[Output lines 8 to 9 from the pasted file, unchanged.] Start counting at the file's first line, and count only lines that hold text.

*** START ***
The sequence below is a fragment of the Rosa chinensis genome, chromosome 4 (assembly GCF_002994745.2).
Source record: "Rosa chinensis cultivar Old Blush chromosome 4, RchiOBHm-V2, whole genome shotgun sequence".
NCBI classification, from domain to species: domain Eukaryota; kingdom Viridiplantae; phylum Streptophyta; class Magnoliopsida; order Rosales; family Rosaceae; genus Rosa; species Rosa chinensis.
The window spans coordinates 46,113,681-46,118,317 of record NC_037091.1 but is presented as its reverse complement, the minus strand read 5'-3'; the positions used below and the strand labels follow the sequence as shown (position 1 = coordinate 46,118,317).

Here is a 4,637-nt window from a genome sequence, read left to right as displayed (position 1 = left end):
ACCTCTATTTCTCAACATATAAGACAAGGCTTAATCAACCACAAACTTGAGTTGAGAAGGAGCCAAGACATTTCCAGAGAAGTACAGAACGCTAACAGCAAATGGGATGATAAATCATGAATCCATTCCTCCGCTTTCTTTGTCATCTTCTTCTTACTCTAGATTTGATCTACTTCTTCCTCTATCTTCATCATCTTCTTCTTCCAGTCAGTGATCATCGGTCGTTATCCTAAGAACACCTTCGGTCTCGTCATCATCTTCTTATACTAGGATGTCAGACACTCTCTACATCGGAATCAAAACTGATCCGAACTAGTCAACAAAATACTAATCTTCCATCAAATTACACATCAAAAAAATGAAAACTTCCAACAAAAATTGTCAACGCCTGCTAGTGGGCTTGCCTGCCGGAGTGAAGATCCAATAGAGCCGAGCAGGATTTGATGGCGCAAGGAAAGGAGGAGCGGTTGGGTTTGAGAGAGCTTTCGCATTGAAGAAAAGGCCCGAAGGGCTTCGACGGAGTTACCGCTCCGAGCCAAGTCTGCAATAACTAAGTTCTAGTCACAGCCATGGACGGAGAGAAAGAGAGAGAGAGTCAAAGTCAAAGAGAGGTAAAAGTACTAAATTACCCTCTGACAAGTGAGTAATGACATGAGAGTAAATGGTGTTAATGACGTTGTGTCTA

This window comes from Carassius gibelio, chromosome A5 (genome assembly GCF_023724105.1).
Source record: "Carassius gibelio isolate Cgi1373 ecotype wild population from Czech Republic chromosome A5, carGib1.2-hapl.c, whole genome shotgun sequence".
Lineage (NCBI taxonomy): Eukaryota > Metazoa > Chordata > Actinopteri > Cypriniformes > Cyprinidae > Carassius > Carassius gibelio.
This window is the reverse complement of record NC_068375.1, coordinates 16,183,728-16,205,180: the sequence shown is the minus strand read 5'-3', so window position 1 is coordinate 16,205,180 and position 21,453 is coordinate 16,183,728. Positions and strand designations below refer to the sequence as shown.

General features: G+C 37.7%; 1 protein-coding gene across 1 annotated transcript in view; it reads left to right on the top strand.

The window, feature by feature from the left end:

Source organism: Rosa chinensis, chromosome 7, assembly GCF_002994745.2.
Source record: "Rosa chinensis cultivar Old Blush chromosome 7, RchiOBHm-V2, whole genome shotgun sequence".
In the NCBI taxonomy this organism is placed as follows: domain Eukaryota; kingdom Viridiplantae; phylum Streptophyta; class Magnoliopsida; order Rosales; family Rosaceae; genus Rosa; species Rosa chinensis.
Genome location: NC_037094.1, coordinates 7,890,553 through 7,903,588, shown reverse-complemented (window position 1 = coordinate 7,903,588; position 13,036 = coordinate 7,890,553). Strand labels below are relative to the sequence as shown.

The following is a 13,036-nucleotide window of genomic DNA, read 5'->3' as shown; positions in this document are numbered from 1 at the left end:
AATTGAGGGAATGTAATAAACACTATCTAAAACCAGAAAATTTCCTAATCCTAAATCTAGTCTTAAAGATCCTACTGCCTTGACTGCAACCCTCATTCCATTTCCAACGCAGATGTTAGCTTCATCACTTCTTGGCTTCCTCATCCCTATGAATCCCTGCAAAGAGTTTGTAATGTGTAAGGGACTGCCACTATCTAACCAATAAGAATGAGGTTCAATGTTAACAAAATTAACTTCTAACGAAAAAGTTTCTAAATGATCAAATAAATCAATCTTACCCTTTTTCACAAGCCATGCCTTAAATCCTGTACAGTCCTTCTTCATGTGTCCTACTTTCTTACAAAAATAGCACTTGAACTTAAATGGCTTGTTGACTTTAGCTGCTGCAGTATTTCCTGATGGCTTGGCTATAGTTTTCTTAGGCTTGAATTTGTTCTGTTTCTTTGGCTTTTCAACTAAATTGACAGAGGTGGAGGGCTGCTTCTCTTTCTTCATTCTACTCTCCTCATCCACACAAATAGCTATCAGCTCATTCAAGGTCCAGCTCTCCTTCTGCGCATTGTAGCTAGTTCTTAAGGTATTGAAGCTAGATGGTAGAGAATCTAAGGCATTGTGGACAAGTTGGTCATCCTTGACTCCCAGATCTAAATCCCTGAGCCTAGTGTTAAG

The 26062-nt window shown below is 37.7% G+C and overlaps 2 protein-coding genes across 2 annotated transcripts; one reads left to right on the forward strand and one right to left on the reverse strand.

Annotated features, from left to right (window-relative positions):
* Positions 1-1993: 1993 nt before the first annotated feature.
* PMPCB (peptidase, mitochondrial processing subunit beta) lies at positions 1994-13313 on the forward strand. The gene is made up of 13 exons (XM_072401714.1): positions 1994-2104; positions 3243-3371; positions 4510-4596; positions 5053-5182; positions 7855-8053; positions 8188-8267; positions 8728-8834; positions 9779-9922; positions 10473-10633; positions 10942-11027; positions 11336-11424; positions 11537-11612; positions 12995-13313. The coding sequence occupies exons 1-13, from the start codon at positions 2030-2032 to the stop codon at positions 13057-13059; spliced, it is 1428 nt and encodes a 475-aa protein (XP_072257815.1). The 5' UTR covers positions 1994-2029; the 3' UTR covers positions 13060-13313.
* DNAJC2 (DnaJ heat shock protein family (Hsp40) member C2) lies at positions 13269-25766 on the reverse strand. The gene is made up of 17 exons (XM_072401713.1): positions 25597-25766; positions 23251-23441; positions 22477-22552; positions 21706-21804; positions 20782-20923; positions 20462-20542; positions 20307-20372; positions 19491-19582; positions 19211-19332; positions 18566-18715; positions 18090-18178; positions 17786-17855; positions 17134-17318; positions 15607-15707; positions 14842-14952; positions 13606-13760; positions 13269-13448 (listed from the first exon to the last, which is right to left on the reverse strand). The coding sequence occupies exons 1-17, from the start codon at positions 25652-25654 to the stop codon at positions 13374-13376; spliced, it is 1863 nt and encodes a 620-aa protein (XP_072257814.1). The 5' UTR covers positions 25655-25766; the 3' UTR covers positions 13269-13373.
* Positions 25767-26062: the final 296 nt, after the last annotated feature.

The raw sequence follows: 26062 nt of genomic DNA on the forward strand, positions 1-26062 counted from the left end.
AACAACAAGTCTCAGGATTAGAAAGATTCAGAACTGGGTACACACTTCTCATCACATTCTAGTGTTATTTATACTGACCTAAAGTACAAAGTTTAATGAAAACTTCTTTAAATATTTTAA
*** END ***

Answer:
Source record: "Carassius gibelio isolate Cgi1373 ecotype wild population from Czech Republic chromosome A5, carGib1.2-hapl.c, whole genome shotgun sequence".
Lineage (NCBI taxonomy): Eukaryota > Metazoa > Chordata > Actinopteri > Cypriniformes > Cyprinidae > Carassius > Carassius gibelio.